3. Mr.doob says:

    Oh! So the new AIR runtime will support alpha transparencies !!\o/!!Here it’s something that Ubuntu/Linux does better than MacOS: anytime a new update is available, you know it’s for fixing/improving something instead of for selling more iphones.There is no way I’m going back (to Windows), specially with Adobe supporting the platform more and more ;D

  4. sal says:

    any particular reason you’d choose a thinkpad? I’ve been thinkin of getting a decent viao and running ubuntu…anything special about a thinkpad I should know about?

  5. Christian Cantrell says:

    Sal,No particular reason, except that I like ThinkPads. I honestly don’t know which are the good PC laptops these days. ThinkPads are mostly what I’m exposed to (if you don’t use a Mac at Adobe, you use a ThinkPad), but I’d be willing to try other brands.What else is good?Christian

  6. Christian Cantrell says:

    shaun,Wireless was no problem at all. Worked right away. The biggest problems I had were with using a second monitor via DVI, and the updates I installed took some time to get working.I’d like to try Ubuntu on a PC and see if the experience might be even better, but since I’ve been using Macs for so long, I don’t have any PCs handy at the moment.

  7. Mr.doob says:

    C’mon guys! Don’t play the Apple game. Macs are Apple branded PC’s. There is no reason to differentiate from PC’s anymore, they use the same CPU’s than Dell/IBM/Toshiba… branded PCs. It’s not a C64 or an Amiga that has a totally different architecture. It’s a PC. Don’t let the ADs eat your brains.Don’t get me wrong. They are cool machines tho, but PCs after all.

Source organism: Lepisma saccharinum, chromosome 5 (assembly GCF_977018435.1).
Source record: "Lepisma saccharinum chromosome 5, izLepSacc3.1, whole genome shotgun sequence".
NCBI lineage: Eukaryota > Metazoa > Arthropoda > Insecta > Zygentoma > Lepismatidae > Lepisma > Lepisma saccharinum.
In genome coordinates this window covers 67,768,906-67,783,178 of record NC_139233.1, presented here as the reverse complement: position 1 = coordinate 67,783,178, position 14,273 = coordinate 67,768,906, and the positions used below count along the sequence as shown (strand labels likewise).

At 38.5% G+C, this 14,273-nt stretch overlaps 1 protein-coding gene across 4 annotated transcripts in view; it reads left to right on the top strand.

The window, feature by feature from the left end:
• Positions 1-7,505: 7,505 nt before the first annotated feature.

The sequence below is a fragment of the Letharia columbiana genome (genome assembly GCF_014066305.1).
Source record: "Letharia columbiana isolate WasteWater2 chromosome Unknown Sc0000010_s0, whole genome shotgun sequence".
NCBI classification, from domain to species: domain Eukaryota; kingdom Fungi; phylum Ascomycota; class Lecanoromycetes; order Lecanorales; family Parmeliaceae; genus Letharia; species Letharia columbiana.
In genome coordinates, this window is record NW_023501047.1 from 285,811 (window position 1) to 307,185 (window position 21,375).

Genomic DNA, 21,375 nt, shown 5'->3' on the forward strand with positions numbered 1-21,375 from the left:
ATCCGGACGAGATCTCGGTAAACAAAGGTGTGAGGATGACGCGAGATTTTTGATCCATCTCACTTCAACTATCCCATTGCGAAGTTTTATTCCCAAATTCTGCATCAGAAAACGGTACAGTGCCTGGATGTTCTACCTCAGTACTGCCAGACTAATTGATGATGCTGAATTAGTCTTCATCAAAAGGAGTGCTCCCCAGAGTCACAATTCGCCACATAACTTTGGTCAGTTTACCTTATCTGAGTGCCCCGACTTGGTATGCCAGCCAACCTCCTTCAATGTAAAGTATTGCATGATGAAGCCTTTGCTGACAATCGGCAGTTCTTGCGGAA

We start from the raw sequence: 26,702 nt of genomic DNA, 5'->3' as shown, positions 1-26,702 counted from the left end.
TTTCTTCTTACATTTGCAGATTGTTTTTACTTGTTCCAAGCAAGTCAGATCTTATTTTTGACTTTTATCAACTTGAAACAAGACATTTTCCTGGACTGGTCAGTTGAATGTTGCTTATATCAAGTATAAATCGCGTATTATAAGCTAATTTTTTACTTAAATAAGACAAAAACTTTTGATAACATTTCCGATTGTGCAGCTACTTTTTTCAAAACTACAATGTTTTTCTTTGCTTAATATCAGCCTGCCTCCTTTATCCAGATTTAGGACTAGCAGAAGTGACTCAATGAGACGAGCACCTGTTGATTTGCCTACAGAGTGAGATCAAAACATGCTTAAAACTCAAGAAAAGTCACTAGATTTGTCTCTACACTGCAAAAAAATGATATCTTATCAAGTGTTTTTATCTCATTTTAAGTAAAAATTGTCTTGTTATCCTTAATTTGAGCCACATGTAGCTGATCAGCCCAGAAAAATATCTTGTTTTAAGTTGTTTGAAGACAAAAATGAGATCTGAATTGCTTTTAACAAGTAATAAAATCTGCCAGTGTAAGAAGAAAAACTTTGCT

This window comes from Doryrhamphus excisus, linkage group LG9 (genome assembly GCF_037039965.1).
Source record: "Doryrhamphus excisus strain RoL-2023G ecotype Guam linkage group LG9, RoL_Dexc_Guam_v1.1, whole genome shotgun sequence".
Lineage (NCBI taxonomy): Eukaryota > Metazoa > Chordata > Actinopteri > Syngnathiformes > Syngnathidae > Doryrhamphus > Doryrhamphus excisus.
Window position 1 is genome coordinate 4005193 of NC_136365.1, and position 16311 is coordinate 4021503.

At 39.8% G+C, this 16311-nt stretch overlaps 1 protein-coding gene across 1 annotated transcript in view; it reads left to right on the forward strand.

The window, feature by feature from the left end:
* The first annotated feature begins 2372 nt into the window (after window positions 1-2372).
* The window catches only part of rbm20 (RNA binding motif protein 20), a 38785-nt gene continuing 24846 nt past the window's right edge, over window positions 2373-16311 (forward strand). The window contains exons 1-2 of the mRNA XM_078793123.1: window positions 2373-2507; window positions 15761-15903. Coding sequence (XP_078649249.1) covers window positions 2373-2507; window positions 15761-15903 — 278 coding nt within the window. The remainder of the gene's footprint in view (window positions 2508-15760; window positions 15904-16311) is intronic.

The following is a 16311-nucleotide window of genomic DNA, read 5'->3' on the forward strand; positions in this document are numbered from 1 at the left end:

8. Robin says:

    I’m a Linux user and a Flash/Flex/AIR Developer. Developing Rich Internet Applications is very doable in Linux 32bit. But I’d really like to see some amd64 builts of FlexBuilder, Flashplayer and AIR.I’m running a 64bit ubuntu 8.10 and I have to use a VirtualMachine (VirtualBox) for RIA Development.Some visual ubuntu tips: avant-window-navigator, conky

  9. Christian Cantrell says:

    Mr. Doob:You’re right about Macs being branded PCs, but when it comes to running different OSes, it’s a matter of drivers. Windows didn’t run well on MacBooks until Apple put a huge amount of effort into writing Windows drivers (which took a long time). The same is true for Ubuntu. I found that multiple monitors, power saving, fan control, trackpad control, right-clicking, and keyboard lighting were all sketchy on my MacBook under Ubuntu. This is obviously a matter of drivers, not the hardware itself. My assumption was that Ubuntu would come with drivers better suited for machines like ThinkPads, Dells, Vaios, etc. I don’t know for sure if that’s true, but I strongly suspect that it is.In other words, the differences between Macs and PCs really boil down to drivers, but those difference are important.Christian

  10. Mr.doob says:

    Christian:Yeah, I agree on that. That’s one of the reasons I use Apple computers (being the most important one their quietness). I was referring more to the way you guys were talking about MACs ad PCs 🙂